It is a good political time for Megawati to act because while the vast majority of Indonesians - Moslem or otherwise - have always abhorred violence, the Bali bomb has made them express this distaste vocally. They are turning away from their denial and are looking for leaders to support.

The turnaround will gain momentum if action is taken immediately. It will return the trust of our friends in Australia and the United States and consolidate national support far beyond the reach of politics. But we have to get to the real problem, which is definitely domestic terrorism.

The al-Qaeda network will take years to track down, even with the full force of the US President, the Pentagon, billion dollar budgets and Congressional votes. It is a global problem, while Indonesia is being destroyed by local bullies.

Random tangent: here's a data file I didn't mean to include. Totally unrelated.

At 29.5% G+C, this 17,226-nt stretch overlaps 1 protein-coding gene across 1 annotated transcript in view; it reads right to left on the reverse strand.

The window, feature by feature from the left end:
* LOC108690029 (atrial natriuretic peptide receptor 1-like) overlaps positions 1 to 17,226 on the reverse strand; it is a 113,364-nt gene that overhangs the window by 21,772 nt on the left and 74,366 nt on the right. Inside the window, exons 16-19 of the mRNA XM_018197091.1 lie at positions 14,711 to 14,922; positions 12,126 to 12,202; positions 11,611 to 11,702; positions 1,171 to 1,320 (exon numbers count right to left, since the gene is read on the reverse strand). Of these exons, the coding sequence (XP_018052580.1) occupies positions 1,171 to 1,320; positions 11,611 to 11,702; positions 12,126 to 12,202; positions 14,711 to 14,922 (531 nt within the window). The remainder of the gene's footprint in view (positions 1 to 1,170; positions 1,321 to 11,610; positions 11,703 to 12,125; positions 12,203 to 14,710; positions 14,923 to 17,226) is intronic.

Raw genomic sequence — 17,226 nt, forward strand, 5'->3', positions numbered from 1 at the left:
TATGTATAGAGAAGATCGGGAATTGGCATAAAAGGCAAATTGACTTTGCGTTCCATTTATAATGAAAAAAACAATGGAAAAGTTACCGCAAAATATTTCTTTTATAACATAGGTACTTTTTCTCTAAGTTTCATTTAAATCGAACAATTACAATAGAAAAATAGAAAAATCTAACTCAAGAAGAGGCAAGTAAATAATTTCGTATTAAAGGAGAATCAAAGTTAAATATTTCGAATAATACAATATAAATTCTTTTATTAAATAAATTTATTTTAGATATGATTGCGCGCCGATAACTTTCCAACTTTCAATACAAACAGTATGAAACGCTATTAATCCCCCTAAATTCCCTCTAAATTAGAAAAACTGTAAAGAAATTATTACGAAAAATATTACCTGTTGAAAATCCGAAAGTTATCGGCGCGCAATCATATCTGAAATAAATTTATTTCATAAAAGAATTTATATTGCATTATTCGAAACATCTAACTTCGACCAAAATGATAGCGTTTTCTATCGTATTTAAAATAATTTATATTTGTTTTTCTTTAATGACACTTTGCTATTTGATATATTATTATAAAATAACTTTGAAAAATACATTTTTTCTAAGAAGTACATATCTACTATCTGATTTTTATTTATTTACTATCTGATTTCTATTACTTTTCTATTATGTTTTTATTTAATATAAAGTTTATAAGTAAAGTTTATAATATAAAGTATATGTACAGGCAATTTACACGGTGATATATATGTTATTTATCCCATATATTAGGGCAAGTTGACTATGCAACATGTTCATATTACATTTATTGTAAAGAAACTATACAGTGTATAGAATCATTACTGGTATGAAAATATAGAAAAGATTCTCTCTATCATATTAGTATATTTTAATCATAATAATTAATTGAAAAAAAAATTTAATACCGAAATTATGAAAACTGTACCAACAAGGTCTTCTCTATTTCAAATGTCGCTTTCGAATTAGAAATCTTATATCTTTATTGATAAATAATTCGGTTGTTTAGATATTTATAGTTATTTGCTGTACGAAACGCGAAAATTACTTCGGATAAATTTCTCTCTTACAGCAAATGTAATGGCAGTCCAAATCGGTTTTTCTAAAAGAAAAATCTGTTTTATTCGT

Adjuvant therapy - aimed at destroying the secondary tumours as well as the main cancer - will make the cure sustainable. This means action against corruption and violence, improvement of a corrupt legislature and immoral judiciary. We have the ingredients for a turnaround. Without degrading the presidency to domestic metaphors, we must now recruit some good chefs and let them get on with the job. Megawati does not have to change her style. She can remain above the fray, but maybe say just a little bit more.

Wimar Witoelar is a prominent Jakarta broadcaster and political commentator who served as official spokesman for former President Abdurrahman Wahid.